Echidna and Platypus:
What do they have in common?

Echidna along with the Platypus are the only members of the monotreme family which are Mammals that lay eggs and produces milk for its young. It is pretty rare to see an egg-laying mammal, right?

Also like the Platypus the male Echidna has a spur on its ankle but it is not poisonous.

I will present the Echidna first and the Platypus second.

Echidna: gorgeous little animal

The first time when I saw this primitive mammal, I found it should live in the same era than Dinosaurs or Mammoths. With its a pointy snout and its body covered of spines, I could totally see it in the "Ice age" movie.

The echidnas are named after a monster in ancient Greek mythology. In Greek mythology, Echidna (Ancient Greek: Ἔχιδνα, "she viper") was half woman half snake, known as the "Mother of All Monsters" because most of the monsters in Greek myth were mothered by her.

The australian animal is nothing like a monster, he is actually very cute. Even now each time when I see one I will take my time and quietly take some nice pictures of this adorable little creature.

Wild Echidna wandering in the grass

Normally they feed at night on ants or termites, they use their nose to find ant and termite nests, then normally tears into the mound or nest with its sharp claws (front feet) and its snout exposing the ants or termites and then catching them with its fast flicking sticky tongue. Because they have no teeth they crushes the insects between horny pads in its mouth.

Echidna is a very shy animal. When it feels attacked, the echidna will burrow itself into the ground or curl itself into a ball using its spines as a method of defence against the predator. So, do not make too much noise if you want to observe them.

They are found all over Australia and can survive a range of temperatures and habitats Though mostly nocturnal, in mild weather they can be seen during the day. I usually saw them during the day along a small road or a walking track.

Good places to see this unique dedicated animal:

  • Grampians National Park
  • Wilson Promontory National Park
  • Or simply do some bush walkings around Melbourne, they are can be found in a variety of shelters from rocks to fallen wood, small caves.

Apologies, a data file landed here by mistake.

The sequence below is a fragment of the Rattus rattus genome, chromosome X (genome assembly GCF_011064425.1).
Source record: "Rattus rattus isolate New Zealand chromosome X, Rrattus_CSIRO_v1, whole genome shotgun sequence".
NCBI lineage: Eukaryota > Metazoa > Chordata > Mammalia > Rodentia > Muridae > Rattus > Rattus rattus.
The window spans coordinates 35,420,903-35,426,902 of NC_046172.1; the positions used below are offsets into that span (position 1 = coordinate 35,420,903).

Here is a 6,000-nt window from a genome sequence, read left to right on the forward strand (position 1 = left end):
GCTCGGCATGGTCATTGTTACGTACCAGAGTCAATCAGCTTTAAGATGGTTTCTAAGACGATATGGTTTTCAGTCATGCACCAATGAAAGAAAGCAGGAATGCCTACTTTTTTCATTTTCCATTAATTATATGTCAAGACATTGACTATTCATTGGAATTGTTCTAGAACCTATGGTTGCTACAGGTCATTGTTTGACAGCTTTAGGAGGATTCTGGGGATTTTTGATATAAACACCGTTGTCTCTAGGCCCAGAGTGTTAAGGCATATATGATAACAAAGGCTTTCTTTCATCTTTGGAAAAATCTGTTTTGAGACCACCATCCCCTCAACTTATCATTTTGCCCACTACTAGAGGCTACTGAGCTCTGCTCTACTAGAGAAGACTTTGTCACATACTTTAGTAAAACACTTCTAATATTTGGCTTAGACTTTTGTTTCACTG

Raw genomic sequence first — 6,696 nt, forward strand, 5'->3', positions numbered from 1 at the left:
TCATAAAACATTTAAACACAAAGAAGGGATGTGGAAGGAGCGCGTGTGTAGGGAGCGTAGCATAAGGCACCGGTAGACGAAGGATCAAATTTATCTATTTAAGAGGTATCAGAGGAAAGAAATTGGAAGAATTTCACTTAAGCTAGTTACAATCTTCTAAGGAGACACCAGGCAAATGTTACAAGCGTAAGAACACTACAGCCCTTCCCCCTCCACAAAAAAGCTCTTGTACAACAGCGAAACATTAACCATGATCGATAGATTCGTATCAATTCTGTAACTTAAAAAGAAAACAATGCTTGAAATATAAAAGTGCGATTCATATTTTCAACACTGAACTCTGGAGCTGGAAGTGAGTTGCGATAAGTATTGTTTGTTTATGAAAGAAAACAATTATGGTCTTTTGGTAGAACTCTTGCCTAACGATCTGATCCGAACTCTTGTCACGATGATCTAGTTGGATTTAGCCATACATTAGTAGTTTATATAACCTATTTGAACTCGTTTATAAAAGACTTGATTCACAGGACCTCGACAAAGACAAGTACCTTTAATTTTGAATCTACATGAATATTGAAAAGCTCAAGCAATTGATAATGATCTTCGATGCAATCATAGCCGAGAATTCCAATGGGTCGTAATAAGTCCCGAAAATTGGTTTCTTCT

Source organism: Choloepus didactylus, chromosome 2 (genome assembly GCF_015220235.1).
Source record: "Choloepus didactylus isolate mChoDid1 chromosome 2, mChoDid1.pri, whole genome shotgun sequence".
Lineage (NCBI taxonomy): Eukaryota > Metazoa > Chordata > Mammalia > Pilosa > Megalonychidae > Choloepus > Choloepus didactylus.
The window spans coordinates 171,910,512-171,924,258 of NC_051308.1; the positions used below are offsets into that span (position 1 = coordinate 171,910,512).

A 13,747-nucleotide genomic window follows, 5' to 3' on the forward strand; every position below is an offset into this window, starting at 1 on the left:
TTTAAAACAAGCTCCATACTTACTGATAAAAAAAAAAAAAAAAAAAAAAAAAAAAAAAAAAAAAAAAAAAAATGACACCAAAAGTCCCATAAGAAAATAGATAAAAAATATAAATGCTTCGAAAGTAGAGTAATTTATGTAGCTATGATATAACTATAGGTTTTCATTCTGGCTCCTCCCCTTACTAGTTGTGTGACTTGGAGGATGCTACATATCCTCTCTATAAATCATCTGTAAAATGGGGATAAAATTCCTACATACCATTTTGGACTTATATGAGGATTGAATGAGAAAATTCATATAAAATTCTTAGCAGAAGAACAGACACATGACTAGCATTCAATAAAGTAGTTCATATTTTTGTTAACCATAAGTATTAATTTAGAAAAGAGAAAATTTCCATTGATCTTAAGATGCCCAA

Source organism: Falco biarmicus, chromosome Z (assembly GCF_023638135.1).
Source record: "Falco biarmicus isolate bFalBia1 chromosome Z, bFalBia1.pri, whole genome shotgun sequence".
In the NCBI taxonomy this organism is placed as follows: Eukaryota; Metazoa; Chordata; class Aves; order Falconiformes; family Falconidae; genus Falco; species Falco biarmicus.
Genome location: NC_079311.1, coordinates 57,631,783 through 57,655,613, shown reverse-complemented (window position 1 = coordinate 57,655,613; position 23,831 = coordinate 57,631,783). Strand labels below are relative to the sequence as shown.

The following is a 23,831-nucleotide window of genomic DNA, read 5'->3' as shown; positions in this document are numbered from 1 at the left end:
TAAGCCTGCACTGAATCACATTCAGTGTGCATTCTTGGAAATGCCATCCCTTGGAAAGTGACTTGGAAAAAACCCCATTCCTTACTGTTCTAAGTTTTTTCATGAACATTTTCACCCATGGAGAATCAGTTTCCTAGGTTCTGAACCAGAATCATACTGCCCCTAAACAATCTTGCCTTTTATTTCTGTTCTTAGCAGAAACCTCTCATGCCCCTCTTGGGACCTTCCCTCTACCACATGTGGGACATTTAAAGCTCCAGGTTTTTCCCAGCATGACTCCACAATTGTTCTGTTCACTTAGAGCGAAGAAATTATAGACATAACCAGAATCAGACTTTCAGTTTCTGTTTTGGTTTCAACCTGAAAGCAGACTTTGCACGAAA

Wild echidna hopping in the grass

Spot a Platypus in the wild:
You need to be at the right place at the right time!

First of all, what is a Platypus? Do not worry if you do not have the response, I would never have thought such animal could exist before I came to Australia. Even some Australians have never seen one in the wild. They're Australia's most comically-featured native species, with dark brown fur, webbed feet, and a rubbery, duck-like bill.

The male Platypus has a sharp, hollow, horny spur about 15 millimetres long on the inside of both hind leg ankles. Not like the Echidna, this spur is connected to a venom gland which produces a very strong toxin.

To spot a Platypus in the wild is a bit like the Holy Graal of wildlife watching. It could be hard work and you need to be very patient. Why? Because:

There are not many places you can find a Platypus, they can be found only in eastern Australia, where they live on the edges of rivers and freshwater lakes where burrows can be dug.

During the day, a Platypus often rests in this burrow, they are most active for several hours after dusk and before dawn.

You need to be at the right place at the right time!

They are also very shy. So the golden rule of wildlife watching applies again: be quiet, do not make too much noise, stay still.

Wild Platypus at the Eungella National Park

My best spots to see a Platypus:

  • Atherton Tablelands in far north Queensland
  • Eungella National Park, in Queensland, 80 km west of Mackay,
  • Lake Saint Clair in Tasmania
  • Tucki Tucki Creek at Lismore close to Byron Bay in New South Wales
  • Healesville Sanctuary, a zoo one hour from Melbourne. This is a good alternative if you cannot find one in the wild.

Unfortunately I have not come across a good place in Victoria to spot the Platypus yet.

I would like to share this small video of Platypus in case you do not have the opportunity to see one. I camped all night in a bush camping next to the Broken River in Queensland's Eungella National Park and woke up very early in the morning to spot my beloved animal.

Video of a Platypus in the wild


› Echidna and Platypus

New! Comments

Have your say about what you just read! Leave me a comment in the box below.
[?]Subscribe To This Site
  • XML RSS
  • follow us in feedly
  • Add to My Yahoo!
  • Add to My MSN
  • Subscribe with Bloglines


Subscribe to the free email newsletter "Tell Me More" to receive the latest news from MelbourneGems

Enter Your E-mail Address
Enter Your First Name (optional)
Then

Don't worry — your e-mail address is totally secure.
I promise to use it only to send you Tell Me More.

Time in Melbourne Australia